Anti-war poetry

In Goodrich last Wednesday, twenty poets and readers of poetry gathered to share poems of protest against war. The group included students and members of the community: from Richmond, Stephentown, Petersburg, Pittsfield, North Adams and Williamstown. Poems of Kipling, Yeats and Owens, and of American poets Jane Cortez, Kenneth Patchen and others were read, as were poems written only days before the reading.

One anti-war poet, an Episcopal priest who served as a chaplain in the Vietnam war, wrote to me afterward, thanking me for organizing the reading. “It was a moving experience, to find the young people expressing their rage in such lucid terms,” he wrote.

One hundred sixty readings were held across the country that day, and many more on the days preceding and following. These readings were part of the “poets against the war” response to Laura Bush’s “postponement” of the White House event planned to honor Whitman, Dickinson and Hughes. The First Lady’s spokesperson said: “It is inappropriate to turn what was intended as a literary event into a political forum.”

The chief officer of American literacy should know that poetry has been an honored form of political expression since literature began. “The United States,” Whitman wrote, “is the world’s greatest poem”; and in works like “Song of Myself” and “When Lilacs Last in the Dooryard Bloom’d,” Whitman’s poetry served to shape a polity and a cast of mind larger than his own private feelings.

At the moment of this writing, 10,500 original poems and statements of conscience have been posted to the website “poetsagainstthewar.org.”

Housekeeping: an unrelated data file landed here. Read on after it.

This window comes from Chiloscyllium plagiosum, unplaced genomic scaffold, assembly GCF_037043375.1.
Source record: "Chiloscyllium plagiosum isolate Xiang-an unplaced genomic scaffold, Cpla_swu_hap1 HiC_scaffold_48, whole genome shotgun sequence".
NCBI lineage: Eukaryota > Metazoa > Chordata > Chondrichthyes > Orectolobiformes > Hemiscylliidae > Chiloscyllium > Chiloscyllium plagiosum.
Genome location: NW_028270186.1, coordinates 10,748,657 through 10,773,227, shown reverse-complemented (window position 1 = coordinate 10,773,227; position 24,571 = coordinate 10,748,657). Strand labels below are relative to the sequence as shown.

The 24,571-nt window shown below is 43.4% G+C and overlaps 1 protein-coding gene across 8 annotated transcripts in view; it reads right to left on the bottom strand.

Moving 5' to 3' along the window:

This site is worth checking out; it includes many news stories about what is now being called a “movement” of antiwar poetry from all over the world. Billy Collins, the poet laureate, has come out against the war. I too have written about the war.

One thing writers can do is to recover fear, rage and grief as legitimate forms of speech, resources to help us imagine, now, the suffering and loss that will follow from the President’s war plan. My words cannot help those who have died already, but many people are writing in the hope that what we say now may help those still alive.

Whitman wrote, “Something startles me where I thought I was safest…”Even before Bush’s policies bring actual violence upon the people of Iraq, and upon American troops, and upon the others who will be drawn into this war, he hasdone violence to our civil rights, to the idea of truth, and to our language.

The President treats the American people with the derision he offers to the world. Poised as we are on the verge of killing tens of thousands of people, and of creating (according to the latest UN estimates) 2.5 million refugees, Americans should brace themselves for violent news, and for more rage, fear and grief. As Langston Hughes wrote, “There’s liable to be confusion/when a dream gets kicked around.”